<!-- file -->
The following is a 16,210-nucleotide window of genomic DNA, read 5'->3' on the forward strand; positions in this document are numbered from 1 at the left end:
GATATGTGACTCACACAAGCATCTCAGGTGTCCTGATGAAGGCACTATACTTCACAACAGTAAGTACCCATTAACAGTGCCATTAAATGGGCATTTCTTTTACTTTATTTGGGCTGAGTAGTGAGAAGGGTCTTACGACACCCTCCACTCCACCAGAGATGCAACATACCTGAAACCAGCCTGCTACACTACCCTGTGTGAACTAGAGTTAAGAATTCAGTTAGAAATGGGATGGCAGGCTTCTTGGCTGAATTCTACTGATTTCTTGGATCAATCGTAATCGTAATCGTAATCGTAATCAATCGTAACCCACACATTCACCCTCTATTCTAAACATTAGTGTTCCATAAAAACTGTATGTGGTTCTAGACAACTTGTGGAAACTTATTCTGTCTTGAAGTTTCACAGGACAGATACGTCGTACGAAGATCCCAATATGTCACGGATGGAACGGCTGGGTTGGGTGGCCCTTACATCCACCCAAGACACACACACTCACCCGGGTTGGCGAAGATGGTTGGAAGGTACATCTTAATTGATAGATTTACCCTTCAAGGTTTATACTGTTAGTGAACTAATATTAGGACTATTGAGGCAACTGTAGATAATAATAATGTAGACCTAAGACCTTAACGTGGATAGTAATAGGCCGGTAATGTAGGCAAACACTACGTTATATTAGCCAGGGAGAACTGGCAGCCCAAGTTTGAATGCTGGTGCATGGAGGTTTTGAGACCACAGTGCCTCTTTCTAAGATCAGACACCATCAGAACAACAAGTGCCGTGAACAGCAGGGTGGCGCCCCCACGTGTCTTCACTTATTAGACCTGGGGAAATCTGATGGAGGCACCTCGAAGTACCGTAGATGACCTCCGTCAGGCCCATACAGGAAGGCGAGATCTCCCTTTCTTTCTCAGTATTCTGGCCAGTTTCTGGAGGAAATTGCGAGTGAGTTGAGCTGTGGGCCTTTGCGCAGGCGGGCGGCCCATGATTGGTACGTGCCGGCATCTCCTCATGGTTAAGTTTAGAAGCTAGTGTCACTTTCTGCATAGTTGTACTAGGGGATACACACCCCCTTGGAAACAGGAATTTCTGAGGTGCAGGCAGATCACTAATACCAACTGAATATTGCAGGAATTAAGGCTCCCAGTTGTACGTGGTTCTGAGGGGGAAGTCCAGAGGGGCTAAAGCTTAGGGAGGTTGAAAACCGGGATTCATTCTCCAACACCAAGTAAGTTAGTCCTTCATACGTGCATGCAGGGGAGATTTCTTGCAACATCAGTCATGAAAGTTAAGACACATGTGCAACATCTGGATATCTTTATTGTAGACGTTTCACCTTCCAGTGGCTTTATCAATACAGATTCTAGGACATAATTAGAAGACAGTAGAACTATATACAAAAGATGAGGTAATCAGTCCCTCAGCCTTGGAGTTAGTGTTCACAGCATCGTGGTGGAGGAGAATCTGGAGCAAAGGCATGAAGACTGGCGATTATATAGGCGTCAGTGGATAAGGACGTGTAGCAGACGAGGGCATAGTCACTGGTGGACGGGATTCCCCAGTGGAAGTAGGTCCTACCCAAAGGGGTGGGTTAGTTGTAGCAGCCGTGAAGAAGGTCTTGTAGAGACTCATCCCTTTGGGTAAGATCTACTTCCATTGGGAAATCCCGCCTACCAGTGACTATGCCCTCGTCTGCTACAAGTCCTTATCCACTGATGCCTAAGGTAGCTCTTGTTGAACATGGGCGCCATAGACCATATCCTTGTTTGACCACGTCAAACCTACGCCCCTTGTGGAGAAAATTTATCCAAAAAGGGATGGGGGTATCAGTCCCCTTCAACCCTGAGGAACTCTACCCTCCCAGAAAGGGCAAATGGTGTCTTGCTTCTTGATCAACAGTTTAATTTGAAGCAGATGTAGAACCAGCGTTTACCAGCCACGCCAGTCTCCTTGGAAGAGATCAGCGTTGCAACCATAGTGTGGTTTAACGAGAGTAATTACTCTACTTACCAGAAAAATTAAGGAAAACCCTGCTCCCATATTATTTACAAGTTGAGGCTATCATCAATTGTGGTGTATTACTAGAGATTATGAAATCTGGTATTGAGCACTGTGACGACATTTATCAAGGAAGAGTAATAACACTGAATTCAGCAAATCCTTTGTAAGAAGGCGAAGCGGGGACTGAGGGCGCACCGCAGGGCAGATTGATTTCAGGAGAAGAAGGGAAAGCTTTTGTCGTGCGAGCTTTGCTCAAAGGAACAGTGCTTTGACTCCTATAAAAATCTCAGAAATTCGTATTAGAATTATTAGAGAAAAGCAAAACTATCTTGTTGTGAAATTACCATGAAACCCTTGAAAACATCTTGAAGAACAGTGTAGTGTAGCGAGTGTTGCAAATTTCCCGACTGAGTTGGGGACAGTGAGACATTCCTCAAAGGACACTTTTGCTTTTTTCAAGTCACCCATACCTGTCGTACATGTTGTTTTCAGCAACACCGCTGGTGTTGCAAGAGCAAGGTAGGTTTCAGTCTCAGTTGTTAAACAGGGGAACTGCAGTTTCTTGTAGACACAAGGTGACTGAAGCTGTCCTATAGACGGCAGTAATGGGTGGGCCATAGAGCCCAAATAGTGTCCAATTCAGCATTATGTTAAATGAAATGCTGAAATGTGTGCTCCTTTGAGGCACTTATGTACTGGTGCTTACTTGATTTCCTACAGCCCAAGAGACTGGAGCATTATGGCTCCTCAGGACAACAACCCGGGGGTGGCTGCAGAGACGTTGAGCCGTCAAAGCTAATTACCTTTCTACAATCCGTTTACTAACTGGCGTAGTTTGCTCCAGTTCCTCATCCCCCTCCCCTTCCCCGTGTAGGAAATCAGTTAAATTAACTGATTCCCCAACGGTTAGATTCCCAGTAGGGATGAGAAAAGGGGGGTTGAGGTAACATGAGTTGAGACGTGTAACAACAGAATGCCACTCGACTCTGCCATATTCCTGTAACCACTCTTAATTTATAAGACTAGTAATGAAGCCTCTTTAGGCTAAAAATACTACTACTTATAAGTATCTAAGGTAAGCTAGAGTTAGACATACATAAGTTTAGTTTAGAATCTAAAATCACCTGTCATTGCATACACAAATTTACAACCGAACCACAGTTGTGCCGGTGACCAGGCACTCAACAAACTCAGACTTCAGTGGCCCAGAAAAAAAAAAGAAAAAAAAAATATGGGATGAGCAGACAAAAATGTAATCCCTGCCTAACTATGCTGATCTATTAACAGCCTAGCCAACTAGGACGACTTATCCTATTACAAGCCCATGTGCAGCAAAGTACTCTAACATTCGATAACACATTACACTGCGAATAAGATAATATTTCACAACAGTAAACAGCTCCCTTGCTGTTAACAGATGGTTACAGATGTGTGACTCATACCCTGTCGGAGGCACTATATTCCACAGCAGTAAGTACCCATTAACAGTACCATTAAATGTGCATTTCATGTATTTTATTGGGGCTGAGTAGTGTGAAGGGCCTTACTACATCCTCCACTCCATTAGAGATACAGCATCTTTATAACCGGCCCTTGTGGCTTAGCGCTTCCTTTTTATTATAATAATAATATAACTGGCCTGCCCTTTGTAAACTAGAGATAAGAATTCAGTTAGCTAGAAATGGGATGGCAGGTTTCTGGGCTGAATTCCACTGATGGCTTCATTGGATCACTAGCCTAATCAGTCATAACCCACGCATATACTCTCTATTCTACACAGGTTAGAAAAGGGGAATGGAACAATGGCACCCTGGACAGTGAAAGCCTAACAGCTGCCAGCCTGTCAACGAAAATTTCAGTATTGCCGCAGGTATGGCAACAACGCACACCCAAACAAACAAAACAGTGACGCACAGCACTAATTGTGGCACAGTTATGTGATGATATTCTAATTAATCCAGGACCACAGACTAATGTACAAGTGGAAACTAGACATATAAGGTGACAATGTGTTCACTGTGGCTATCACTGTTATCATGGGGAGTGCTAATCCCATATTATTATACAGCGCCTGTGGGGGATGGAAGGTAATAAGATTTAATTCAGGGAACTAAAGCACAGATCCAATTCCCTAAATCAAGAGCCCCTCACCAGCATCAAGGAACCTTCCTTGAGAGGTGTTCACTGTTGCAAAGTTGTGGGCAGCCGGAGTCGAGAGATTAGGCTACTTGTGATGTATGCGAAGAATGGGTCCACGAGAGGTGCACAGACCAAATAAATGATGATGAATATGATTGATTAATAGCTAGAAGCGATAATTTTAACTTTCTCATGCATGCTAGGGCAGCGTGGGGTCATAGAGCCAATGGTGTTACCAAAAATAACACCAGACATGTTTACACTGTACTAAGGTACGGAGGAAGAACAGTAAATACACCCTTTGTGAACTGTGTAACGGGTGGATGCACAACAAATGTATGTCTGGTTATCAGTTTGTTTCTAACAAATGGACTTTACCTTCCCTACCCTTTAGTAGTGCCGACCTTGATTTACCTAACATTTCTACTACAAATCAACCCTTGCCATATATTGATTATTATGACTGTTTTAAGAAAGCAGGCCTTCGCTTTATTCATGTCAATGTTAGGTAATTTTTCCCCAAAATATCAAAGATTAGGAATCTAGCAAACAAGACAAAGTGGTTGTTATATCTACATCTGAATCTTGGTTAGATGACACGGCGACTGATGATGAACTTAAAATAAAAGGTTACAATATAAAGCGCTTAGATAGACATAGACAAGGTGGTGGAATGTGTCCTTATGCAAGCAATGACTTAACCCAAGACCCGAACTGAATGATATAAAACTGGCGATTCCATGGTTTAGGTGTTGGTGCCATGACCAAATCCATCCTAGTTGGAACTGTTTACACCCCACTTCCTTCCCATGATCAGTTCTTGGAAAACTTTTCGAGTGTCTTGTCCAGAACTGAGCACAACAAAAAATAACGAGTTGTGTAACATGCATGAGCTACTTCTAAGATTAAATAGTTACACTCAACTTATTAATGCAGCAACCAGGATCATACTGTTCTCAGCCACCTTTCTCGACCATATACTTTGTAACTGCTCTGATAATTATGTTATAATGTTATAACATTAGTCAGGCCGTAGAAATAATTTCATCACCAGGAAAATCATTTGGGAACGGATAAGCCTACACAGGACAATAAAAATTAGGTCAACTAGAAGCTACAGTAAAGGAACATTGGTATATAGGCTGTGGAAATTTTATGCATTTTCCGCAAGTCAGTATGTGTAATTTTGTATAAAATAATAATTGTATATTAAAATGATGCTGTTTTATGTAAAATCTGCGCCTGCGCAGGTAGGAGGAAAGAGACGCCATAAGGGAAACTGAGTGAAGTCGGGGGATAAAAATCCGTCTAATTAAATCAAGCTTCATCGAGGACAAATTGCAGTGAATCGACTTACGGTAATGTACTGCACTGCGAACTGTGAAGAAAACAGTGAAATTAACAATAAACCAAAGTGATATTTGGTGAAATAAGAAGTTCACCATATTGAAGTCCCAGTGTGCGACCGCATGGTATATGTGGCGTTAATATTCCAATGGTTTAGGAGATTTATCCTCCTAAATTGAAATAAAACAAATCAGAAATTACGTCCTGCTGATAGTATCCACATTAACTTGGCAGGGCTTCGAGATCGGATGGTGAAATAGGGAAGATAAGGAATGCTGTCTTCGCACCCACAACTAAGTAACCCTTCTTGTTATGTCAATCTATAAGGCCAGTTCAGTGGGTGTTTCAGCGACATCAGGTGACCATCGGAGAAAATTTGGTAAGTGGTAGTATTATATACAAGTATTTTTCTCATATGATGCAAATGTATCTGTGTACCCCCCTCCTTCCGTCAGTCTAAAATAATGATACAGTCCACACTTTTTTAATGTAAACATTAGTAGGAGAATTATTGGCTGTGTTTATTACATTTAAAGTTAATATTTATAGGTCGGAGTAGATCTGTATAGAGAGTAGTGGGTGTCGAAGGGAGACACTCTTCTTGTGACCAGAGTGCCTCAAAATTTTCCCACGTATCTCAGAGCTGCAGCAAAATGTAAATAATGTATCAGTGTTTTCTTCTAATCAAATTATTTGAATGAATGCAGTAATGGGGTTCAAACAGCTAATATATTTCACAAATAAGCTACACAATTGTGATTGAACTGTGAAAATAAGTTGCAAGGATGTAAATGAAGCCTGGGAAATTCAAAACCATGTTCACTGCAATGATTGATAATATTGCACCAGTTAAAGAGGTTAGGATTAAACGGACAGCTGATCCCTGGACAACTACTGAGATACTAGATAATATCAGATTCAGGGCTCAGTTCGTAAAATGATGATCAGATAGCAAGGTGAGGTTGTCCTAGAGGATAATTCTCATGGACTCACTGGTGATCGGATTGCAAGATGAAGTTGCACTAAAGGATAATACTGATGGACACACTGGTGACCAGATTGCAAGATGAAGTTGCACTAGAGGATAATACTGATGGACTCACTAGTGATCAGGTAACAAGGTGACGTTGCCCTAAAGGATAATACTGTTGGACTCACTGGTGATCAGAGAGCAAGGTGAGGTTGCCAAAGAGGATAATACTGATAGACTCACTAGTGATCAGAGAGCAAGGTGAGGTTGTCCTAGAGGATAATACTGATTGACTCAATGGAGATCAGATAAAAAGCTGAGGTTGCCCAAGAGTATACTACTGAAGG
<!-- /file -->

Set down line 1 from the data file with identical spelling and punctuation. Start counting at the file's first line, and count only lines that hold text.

The following is a 16,210-nucleotide window of genomic DNA, read 5'->3' on the forward strand; positions in this document are numbered from 1 at the left end: